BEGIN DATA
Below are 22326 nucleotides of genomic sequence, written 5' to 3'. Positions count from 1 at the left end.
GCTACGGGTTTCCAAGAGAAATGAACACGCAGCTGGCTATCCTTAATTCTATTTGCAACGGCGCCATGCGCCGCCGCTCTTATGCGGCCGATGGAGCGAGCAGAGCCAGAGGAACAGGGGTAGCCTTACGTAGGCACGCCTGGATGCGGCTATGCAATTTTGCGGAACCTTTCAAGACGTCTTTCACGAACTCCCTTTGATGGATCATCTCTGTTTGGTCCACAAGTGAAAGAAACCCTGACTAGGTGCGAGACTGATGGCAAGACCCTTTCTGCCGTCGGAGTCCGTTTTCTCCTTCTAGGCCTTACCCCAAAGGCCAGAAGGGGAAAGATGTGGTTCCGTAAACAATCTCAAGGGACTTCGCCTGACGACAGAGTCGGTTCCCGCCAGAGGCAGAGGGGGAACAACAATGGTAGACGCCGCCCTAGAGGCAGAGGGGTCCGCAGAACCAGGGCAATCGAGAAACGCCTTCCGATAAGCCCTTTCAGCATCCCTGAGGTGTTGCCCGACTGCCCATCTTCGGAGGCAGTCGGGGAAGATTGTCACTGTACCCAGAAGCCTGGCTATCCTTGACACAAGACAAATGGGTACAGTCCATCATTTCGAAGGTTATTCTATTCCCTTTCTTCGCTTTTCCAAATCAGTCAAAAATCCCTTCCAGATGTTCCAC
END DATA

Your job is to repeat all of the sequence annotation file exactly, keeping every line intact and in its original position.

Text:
Below are 22326 nucleotides of genomic sequence, written 5' to 3'. Positions count from 1 at the left end.
GCTACGGGTTTCCAAGAGAAATGAACACGCAGCTGGCTATCCTTAATTCTATTTGCAACGGCGCCATGCGCCGCCGCTCTTATGCGGCCGATGGAGCGAGCAGAGCCAGAGGAACAGGGGTAGCCTTACGTAGGCACGCCTGGATGCGGCTATGCAATTTTGCGGAACCTTTCAAGACGTCTTTCACGAACTCCCTTTGATGGATCATCTCTGTTTGGTCCACAAGTGAAAGAAACCCTGACTAGGTGCGAGACTGATGGCAAGACCCTTTCTGCCGTCGGAGTCCGTTTTCTCCTTCTAGGCCTTACCCCAAAGGCCAGAAGGGGAAAGATGTGGTTCCGTAAACAATCTCAAGGGACTTCGCCTGACGACAGAGTCGGTTCCCGCCAGAGGCAGAGGGGGAACAACAATGGTAGACGCCGCCCTAGAGGCAGAGGGGTCCGCAGAACCAGGGCAATCGAGAAACGCCTTCCGATAAGCCCTTTCAGCATCCCTGAGGTGTTGCCCGACTGCCCATCTTCGGAGGCAGTCGGGGAAGATTGTCACTGTACCCAGAAGCCTGGCTATCCTTGACACAAGACAAATGGGTACAGTCCATCATTTCGAAGGTTATTCTATTCCCTTTCTTCGCTTTTCCAAATCAGTCAAAAATCCCTTCCAGATGTTCCAC